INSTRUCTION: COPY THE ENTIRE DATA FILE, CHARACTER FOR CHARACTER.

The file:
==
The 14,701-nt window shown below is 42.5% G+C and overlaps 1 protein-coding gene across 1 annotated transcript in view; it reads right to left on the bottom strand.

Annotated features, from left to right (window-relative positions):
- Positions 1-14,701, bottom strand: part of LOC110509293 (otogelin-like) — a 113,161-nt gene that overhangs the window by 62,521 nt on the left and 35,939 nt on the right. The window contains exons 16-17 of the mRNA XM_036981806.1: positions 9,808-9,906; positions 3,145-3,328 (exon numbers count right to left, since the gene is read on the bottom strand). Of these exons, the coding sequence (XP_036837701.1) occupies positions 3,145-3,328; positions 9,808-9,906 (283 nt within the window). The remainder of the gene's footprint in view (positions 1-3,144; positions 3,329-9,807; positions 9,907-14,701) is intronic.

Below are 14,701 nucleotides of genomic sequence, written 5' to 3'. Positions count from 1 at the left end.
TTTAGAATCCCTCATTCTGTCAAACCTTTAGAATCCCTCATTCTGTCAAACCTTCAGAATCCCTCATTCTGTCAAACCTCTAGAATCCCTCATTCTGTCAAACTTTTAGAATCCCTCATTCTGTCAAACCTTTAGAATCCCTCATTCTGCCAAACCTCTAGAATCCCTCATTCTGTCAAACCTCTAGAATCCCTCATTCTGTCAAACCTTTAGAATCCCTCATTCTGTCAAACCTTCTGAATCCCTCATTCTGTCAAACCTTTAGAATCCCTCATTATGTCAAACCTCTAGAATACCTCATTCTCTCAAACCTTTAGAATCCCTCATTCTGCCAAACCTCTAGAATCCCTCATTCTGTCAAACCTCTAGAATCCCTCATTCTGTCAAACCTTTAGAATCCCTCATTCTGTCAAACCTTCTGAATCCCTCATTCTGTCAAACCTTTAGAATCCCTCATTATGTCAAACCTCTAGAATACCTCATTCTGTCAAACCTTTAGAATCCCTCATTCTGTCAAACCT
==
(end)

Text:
The 14,701-nt window shown below is 42.5% G+C and overlaps 1 protein-coding gene across 1 annotated transcript in view; it reads right to left on the bottom strand.

Annotated features, from left to right (window-relative positions):
- Positions 1-14,701, bottom strand: part of LOC110509293 (otogelin-like) — a 113,161-nt gene that overhangs the window by 62,521 nt on the left and 35,939 nt on the right. The window contains exons 16-17 of the mRNA XM_036981806.1: positions 9,808-9,906; positions 3,145-3,328 (exon numbers count right to left, since the gene is read on the bottom strand). Of these exons, the coding sequence (XP_036837701.1) occupies positions 3,145-3,328; positions 9,808-9,906 (283 nt within the window). The remainder of the gene's footprint in view (positions 1-3,144; positions 3,329-9,807; positions 9,907-14,701) is intronic.

Below are 14,701 nucleotides of genomic sequence, written 5' to 3'. Positions count from 1 at the left end.
TTTAGAATCCCTCATTCTGTCAAACCTTTAGAATCCCTCATTCTGTCAAACCTTCAGAATCCCTCATTCTGTCAAACCTCTAGAATCCCTCATTCTGTCAAACTTTTAGAATCCCTCATTCTGTCAAACCTTTAGAATCCCTCATTCTGCCAAACCTCTAGAATCCCTCATTCTGTCAAACCTCTAGAATCCCTCATTCTGTCAAACCTTTAGAATCCCTCATTCTGTCAAACCTTCTGAATCCCTCATTCTGTCAAACCTTTAGAATCCCTCATTATGTCAAACCTCTAGAATACCTCATTCTCTCAAACCTTTAGAATCCCTCATTCTGCCAAACCTCTAGAATCCCTCATTCTGTCAAACCTCTAGAATCCCTCATTCTGTCAAACCTTTAGAATCCCTCATTCTGTCAAACCTTCTGAATCCCTCATTCTGTCAAACCTTTAGAATCCCTCATTATGTCAAACCTCTAGAATACCTCATTCTGTCAAACCTTTAGAATCCCTCATTCTGTCAAACCT